ALBUQUERQUE (KRQE) - Whether it's Connecticut, Aurora, Colorado or Albuquerque where John Hyde killed five people , the community is left asking why didn't someone see this coming and stop it?
In New Mexico even when there is an open threat to kill, stopping it is difficult.
It is a reality everyday on Albuquerque streets, people threatening to hurt themselves or someone else.
Most of the time they're sent to the hospital for a mental exam and most of time they end up right back on the streets.
Earlier this month, police were called to UNM Hospital about a man who had gone to the mental health center there seeking help.
He was threatening to kill people because he felt the hospital had discharged him and he still needed help. Because there was no crime, he had already been seen and discharged.
Although cops' hands were tied, officers went above and beyond and got him into another hospital for reevaluation.
The law will not let anyone say what happened there.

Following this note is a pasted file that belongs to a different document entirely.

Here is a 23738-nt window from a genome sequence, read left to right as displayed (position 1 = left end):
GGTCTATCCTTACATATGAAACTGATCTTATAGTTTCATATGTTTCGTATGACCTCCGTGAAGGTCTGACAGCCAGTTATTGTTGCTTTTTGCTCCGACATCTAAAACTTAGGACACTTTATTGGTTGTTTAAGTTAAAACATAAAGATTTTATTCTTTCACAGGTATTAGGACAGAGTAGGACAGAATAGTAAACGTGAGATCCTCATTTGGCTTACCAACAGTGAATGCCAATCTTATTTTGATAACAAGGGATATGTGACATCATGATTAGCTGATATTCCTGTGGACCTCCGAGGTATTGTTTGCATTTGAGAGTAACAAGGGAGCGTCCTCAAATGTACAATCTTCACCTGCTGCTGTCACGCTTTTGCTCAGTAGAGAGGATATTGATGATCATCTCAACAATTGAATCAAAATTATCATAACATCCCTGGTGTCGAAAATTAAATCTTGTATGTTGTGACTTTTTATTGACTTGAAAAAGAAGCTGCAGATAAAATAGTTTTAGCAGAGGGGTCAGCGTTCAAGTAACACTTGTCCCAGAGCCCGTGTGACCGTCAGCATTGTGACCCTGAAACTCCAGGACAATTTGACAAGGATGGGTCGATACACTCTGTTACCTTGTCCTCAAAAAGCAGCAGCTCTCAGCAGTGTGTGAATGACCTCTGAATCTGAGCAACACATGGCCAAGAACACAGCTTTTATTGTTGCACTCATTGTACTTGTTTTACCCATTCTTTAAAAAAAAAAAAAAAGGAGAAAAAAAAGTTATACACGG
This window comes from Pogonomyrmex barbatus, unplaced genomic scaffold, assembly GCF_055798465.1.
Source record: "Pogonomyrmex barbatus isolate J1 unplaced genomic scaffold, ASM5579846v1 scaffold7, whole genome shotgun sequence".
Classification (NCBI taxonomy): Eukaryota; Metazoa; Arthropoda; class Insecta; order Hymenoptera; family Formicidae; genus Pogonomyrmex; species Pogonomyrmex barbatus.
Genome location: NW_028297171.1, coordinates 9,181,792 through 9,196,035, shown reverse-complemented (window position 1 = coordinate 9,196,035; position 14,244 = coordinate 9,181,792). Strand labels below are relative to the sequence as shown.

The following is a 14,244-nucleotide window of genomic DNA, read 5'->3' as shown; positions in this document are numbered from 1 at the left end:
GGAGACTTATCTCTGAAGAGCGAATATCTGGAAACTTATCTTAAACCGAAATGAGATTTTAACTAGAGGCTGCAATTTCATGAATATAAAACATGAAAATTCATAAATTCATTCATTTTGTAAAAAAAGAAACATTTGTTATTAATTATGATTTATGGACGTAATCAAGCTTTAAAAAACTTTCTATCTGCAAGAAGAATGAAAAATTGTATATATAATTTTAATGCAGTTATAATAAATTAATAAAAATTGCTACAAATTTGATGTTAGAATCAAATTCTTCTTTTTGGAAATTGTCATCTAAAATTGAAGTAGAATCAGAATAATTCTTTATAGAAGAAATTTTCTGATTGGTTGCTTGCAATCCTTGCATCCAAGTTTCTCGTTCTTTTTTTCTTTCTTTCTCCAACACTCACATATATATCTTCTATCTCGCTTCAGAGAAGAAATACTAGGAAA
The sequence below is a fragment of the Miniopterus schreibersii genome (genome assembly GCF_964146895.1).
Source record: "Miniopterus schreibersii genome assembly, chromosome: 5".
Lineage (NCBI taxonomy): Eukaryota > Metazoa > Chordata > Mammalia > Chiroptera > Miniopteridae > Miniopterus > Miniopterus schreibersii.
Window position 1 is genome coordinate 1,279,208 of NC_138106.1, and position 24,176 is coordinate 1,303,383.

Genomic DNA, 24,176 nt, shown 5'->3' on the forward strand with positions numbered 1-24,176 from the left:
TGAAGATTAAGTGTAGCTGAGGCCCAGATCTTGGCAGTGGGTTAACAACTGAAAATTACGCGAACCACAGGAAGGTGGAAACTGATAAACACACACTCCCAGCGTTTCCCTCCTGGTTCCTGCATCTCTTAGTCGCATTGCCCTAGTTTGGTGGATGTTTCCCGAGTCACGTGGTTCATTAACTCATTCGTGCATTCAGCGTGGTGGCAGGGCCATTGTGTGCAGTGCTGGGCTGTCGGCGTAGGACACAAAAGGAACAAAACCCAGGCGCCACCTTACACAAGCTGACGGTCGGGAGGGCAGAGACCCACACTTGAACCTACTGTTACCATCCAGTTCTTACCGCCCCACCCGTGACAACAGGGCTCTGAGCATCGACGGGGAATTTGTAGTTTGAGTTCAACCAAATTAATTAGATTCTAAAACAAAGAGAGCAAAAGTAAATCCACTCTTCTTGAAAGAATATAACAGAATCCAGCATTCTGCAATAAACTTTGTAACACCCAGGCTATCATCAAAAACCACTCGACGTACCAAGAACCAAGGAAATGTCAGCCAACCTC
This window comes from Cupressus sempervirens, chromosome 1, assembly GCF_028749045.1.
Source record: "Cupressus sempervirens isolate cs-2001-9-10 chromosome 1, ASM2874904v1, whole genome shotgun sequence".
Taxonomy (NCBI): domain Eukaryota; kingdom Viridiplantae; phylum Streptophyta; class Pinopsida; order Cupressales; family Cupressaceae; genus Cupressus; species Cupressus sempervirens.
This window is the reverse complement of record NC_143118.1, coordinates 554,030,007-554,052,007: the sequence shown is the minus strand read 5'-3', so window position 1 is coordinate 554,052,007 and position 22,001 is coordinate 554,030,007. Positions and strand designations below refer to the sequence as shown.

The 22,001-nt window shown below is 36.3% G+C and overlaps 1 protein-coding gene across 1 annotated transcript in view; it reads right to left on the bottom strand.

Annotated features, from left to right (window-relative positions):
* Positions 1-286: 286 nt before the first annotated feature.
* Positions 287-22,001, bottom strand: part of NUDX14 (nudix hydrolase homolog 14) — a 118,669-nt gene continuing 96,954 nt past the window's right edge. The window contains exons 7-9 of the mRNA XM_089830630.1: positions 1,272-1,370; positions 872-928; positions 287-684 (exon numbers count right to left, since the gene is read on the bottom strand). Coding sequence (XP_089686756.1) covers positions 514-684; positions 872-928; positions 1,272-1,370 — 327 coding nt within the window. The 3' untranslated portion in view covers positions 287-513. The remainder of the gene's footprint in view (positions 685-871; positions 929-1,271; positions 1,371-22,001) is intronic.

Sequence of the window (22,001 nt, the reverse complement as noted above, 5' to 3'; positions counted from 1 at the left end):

Mental health cases are so tricky and frustrating that no one wants to talk about them.
"We do nothing until someone pays the ultimate price," Henry Reinchenbach's attorney said.
Last summer Henry Reichenbach's neighbors shot a video to back up their claim that Reichenbach often threatens and harasses them.
"You're going to get your f**** a*** killed f**** with me." Reichenbach said.
Reichenbach was not charged.
In the past he has been charged, but he was ruled incompetent to stand trial and was set free.
Mental health officials can not hold a person until they commit a violent crime.
In 2006 Albuquerque passed Kendra's Law after Hyde, who was mentally ill, killed five people including two police officers.
The law would let police detain and commit people against their will for treatment for 72 hours if that person is believed to be a danger.
But a judge struck it down as unconstitutional.
Forty two other states have Kendra's Law, which was named after a New York woman who was pushed in front of a subway train by a mentally ill man.
When mentally ill people do commit a violent crime here and are found to be dangerous, they're committed to the state mental hospital in Las Vegas.
If the crime is not violent, or they're not considered a danger, the case is dropped and they are back out on the streets.
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